The public first heard the song when Fox performed it at the Chestnut Street Theatre on April 25, 1798. The audience loved it and demanded multiple encores. A Philadelphia music publisher issued a sheet music version a few days later and the song quickly became very popular in both Philadelphia and New York.

[caption id="attachment_24746" align="alignright" width="226"]An engraving of Benjamin Carr, completed sometime in the nineteenth century. Benjamin Carr, depicted in this engraving by John Sartain, was a composer, organist, music publisher, and one of the most prominent musicians in late eighteenth- and early nineteenth-century Philadelphia. (Historical Society of Pennsylvania)[/caption]

Unlike other early American patriotic songs such as “The Star-Spangled Banner” and “America (My Country Tis of Thee),” which featured new lyrics set to traditional English melodies, both the words and music to “Hail, Columbia” were written in the United States. Philip Phile, who wrote the tune, first appears in the mid-1780s as a performer, composer, and music teacher in Philadelphia and New York. In 1785 he led the orchestra at Philadelphia’s Southwark Theatre. He wrote the “President’s March” in 1789, reportedly in honor of the presidential inauguration of George Washington (1732–99). Philadelphia music publisher Benjamin Carr (1768–1831) first published the piece in 1793. Phile died later that year in Philadelphia, perhaps a victim of the city’s infamous yellow fever epidemic.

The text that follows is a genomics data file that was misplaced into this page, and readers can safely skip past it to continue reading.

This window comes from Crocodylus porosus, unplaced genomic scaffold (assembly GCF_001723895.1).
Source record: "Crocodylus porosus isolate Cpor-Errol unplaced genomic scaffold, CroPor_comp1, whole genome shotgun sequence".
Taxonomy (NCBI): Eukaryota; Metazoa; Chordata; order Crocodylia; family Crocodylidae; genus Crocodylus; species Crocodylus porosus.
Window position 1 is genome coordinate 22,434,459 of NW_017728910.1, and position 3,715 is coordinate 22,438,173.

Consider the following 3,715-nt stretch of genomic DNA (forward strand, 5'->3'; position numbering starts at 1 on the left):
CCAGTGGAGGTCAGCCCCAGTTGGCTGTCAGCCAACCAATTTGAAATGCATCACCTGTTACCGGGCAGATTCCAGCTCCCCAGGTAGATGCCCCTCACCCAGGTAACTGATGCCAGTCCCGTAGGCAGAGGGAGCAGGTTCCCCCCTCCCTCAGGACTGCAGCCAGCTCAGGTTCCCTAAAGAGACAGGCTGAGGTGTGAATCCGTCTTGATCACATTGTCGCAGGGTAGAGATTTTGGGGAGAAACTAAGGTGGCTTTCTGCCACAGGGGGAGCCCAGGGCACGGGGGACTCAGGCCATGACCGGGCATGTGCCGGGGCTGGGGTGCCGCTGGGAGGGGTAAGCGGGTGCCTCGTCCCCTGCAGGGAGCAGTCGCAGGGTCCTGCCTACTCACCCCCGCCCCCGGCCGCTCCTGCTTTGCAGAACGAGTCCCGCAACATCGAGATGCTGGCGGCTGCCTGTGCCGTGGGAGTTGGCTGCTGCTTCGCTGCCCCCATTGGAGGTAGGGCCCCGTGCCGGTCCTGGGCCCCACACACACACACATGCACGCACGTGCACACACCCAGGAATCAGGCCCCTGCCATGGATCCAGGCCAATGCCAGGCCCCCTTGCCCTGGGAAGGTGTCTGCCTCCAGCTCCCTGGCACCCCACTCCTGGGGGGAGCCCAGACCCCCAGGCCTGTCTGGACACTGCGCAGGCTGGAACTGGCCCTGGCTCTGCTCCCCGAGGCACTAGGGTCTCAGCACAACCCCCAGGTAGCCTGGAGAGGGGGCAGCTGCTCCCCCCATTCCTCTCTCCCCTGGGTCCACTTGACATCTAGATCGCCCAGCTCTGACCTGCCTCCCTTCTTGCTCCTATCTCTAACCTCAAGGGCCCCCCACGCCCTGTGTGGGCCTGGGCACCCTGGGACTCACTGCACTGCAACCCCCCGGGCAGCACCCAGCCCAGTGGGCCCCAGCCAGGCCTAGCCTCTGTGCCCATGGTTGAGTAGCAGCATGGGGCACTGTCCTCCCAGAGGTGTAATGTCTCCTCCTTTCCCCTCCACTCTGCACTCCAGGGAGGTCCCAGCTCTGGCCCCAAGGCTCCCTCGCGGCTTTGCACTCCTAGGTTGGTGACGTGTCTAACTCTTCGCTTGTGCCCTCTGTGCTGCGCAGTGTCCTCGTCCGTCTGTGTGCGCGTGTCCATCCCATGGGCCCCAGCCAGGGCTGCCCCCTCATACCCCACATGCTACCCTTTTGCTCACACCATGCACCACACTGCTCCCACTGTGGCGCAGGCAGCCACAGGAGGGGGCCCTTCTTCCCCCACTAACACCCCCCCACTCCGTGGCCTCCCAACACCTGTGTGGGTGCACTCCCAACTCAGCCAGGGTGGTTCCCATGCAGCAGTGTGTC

Joseph Hopkinson, son of well-known Philadelphia patriot and signer of the Declaration of Independence Francis Hopkinson (1735–91), was a prominent lawyer who later served as a U.S. congressman and federal judge. Joseph followed in his father’s footsteps in mixing law, statesmanship, and the arts. Francis Hopkinson, in addition to being a lawyer and judge, also became well known as a poet and musician.  Considered America’s first “Poet-Composer,” Francis Hopkinson was the first native-born American to write a popular song, “My Days Have Been So Wondrous Free,” composed in 1759.